Reading time: About 1 minute
The best way to improve your writing skills is to emulate the work of others. For this reason I regularly write down sentences I’ve picked up in my own recent reading.
I like cleverness and wit in writing. Perhaps this is the reason I so much enjoy the New Yorker. A recent article, titled “Pilgrim’s Progress,” and written by Sarah Payne Stuart, contains a sentence the illustrates my point. The writer grew up in Concord, MA, a town settled by Puritans in 1635. Concord has been the hometown of people ambivalent about their money, and the author illustrates this with the story of her own real estate purchases. Here is a sentence from that story:
For at the root of the tangled New England neurosis is deep respect for the money it loathes.
So much about this sentence is exceptionally clever. Why do I think that? I like:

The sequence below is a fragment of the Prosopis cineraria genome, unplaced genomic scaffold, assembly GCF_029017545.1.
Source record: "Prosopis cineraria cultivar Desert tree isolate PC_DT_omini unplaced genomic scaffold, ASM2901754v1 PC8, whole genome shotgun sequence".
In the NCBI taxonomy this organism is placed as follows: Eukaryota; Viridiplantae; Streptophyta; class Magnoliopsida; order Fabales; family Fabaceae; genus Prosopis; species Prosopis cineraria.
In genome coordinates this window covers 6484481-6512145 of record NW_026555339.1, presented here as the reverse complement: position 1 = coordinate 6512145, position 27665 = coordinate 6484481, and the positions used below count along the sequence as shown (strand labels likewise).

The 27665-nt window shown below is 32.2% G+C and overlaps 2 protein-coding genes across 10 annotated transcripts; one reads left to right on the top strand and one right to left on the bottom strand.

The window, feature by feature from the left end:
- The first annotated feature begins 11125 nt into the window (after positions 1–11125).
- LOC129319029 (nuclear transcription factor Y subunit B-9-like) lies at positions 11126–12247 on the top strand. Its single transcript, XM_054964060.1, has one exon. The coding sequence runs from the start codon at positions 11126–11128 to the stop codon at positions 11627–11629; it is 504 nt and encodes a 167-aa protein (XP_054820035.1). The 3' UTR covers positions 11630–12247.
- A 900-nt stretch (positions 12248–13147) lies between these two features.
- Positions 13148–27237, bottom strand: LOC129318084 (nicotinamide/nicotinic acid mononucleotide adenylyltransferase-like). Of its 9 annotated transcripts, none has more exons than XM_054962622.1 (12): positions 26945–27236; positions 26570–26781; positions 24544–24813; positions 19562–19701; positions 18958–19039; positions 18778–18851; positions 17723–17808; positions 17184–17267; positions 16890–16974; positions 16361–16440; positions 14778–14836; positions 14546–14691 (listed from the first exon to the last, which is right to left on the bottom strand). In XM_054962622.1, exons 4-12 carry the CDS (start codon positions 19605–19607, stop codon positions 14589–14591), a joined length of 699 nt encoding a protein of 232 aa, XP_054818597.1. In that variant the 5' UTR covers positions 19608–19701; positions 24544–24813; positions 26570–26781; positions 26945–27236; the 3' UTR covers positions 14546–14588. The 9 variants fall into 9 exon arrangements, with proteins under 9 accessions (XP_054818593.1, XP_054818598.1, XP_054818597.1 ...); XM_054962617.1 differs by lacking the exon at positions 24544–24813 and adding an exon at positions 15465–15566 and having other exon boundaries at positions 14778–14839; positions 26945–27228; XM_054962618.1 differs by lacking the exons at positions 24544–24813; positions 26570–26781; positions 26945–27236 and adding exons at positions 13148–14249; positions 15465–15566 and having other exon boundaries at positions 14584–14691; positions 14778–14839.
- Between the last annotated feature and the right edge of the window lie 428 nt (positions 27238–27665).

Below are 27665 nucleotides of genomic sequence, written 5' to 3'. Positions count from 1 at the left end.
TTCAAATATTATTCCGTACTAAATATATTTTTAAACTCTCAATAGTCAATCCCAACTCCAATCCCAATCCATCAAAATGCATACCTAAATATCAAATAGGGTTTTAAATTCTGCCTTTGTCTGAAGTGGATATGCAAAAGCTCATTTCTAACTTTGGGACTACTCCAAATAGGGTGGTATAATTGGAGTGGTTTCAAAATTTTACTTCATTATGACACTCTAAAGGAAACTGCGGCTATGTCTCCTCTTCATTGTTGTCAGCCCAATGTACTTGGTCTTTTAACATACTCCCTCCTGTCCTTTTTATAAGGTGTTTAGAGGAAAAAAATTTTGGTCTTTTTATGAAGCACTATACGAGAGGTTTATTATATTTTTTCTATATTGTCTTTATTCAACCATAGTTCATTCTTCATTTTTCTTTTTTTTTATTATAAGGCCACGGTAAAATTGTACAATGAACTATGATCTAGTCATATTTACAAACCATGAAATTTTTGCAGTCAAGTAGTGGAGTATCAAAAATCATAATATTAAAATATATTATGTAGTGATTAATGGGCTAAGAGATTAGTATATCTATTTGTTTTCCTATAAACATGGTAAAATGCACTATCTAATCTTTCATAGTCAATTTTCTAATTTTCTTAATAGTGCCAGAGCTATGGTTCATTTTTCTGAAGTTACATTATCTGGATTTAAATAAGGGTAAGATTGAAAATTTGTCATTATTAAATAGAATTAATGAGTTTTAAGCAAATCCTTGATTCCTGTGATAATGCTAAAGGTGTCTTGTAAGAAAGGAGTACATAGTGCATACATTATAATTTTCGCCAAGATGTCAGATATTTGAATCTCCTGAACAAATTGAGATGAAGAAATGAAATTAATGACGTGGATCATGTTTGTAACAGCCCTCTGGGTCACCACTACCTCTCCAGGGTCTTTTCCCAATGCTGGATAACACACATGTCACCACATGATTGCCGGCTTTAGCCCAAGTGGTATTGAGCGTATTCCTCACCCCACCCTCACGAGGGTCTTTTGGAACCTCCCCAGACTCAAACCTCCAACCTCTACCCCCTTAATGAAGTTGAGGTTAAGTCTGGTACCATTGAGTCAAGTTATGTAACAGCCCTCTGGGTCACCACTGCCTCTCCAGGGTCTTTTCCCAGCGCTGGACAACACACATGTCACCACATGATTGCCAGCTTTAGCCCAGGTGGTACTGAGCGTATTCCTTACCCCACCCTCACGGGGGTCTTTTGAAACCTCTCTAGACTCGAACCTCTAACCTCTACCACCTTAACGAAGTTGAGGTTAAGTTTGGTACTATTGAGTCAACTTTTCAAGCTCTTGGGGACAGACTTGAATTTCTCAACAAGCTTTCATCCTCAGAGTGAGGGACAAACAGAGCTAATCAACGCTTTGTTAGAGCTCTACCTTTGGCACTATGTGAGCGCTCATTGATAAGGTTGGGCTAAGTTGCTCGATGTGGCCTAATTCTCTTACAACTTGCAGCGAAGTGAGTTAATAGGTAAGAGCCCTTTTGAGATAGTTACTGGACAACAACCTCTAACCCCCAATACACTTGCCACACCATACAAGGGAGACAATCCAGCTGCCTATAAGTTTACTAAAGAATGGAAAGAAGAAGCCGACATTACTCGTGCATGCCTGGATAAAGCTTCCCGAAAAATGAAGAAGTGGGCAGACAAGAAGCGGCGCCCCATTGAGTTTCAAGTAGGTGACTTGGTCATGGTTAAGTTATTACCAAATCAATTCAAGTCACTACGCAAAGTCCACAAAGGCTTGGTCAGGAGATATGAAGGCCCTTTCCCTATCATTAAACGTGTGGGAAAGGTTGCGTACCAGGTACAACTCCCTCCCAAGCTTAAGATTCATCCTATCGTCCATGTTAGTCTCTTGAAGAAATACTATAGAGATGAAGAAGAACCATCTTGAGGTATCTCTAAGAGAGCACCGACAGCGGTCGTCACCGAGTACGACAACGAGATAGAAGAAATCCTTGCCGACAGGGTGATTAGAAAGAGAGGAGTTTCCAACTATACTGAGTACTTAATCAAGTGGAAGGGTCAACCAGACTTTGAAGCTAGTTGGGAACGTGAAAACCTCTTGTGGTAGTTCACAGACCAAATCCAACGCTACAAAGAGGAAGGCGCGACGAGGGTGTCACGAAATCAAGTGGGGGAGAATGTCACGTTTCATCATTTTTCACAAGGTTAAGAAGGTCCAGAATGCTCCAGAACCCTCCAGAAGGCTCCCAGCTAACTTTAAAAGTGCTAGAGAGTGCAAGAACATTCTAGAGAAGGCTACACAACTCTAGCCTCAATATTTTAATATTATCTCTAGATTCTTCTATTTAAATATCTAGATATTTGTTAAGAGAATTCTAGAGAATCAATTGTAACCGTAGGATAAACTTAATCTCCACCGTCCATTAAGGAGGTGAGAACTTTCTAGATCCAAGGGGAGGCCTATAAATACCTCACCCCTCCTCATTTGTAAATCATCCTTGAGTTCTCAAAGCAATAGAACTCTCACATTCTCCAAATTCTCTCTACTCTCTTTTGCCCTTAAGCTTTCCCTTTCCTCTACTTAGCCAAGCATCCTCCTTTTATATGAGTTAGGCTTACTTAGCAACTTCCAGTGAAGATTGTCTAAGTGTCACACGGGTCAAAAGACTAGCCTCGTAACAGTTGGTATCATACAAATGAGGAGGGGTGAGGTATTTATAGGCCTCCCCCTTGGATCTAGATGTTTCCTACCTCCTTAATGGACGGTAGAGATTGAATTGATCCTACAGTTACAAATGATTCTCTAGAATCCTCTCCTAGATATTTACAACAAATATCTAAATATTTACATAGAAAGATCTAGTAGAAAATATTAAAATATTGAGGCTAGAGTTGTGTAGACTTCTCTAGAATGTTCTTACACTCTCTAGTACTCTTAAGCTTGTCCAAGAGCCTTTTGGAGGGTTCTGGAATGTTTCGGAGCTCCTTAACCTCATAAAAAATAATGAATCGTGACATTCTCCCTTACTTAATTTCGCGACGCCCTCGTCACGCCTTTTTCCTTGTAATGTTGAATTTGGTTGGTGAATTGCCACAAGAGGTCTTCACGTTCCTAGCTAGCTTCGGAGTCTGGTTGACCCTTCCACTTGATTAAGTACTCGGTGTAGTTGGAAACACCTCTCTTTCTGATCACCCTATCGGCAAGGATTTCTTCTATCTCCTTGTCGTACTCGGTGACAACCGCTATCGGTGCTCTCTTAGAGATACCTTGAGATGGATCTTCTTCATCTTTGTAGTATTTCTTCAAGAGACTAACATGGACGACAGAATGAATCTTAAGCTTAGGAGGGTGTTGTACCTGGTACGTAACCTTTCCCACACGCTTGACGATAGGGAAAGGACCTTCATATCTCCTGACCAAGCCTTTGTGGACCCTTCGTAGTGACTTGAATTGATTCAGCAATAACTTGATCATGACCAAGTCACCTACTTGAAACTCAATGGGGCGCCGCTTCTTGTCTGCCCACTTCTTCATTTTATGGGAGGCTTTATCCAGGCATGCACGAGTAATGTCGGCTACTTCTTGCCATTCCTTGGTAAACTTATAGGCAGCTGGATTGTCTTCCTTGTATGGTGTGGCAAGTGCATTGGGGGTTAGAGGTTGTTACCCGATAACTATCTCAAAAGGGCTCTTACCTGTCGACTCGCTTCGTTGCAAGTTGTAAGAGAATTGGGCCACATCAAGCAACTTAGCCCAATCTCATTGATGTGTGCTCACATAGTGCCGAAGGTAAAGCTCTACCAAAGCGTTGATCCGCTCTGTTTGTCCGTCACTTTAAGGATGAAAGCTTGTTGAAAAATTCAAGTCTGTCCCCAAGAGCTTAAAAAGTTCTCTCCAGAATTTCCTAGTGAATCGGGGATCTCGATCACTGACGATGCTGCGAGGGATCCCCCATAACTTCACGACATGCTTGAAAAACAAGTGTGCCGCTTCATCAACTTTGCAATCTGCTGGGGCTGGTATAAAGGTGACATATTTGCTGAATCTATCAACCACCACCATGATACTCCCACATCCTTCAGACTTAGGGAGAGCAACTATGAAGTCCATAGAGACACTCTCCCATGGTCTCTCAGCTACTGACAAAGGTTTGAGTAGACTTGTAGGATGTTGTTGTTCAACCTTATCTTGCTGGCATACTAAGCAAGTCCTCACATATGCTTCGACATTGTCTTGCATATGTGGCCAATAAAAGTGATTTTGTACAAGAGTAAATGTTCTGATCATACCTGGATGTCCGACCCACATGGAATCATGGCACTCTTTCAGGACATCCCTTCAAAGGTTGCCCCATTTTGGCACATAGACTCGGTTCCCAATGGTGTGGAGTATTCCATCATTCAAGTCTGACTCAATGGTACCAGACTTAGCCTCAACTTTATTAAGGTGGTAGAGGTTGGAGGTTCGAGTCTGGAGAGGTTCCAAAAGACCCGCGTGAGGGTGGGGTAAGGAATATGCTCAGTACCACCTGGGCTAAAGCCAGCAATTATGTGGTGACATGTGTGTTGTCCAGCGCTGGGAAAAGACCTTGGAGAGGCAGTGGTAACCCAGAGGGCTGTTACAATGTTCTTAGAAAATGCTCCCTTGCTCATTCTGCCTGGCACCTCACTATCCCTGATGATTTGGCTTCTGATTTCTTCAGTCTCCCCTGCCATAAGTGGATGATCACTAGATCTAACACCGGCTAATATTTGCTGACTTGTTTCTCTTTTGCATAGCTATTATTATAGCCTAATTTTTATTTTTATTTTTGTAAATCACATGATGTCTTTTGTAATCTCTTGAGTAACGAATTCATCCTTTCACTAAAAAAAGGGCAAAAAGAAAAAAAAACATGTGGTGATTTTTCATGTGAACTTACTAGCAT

- The way it conjures an image of a large, old-growth tree with a convoluted, snarly root.
- The words “tangled,” “neurosis,” “deep respect,” and “loathes.”
- The way the writer uses “neurosis” as a plain fact, without explanation or defense.
- The alliteration of New England neurosis.
- The way she compares neurosis to nature — a flip side of personification.
- The unexpected ending — not the money people love, but the money they loathe.
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Posted September 7th, 2012 in Sentence of the week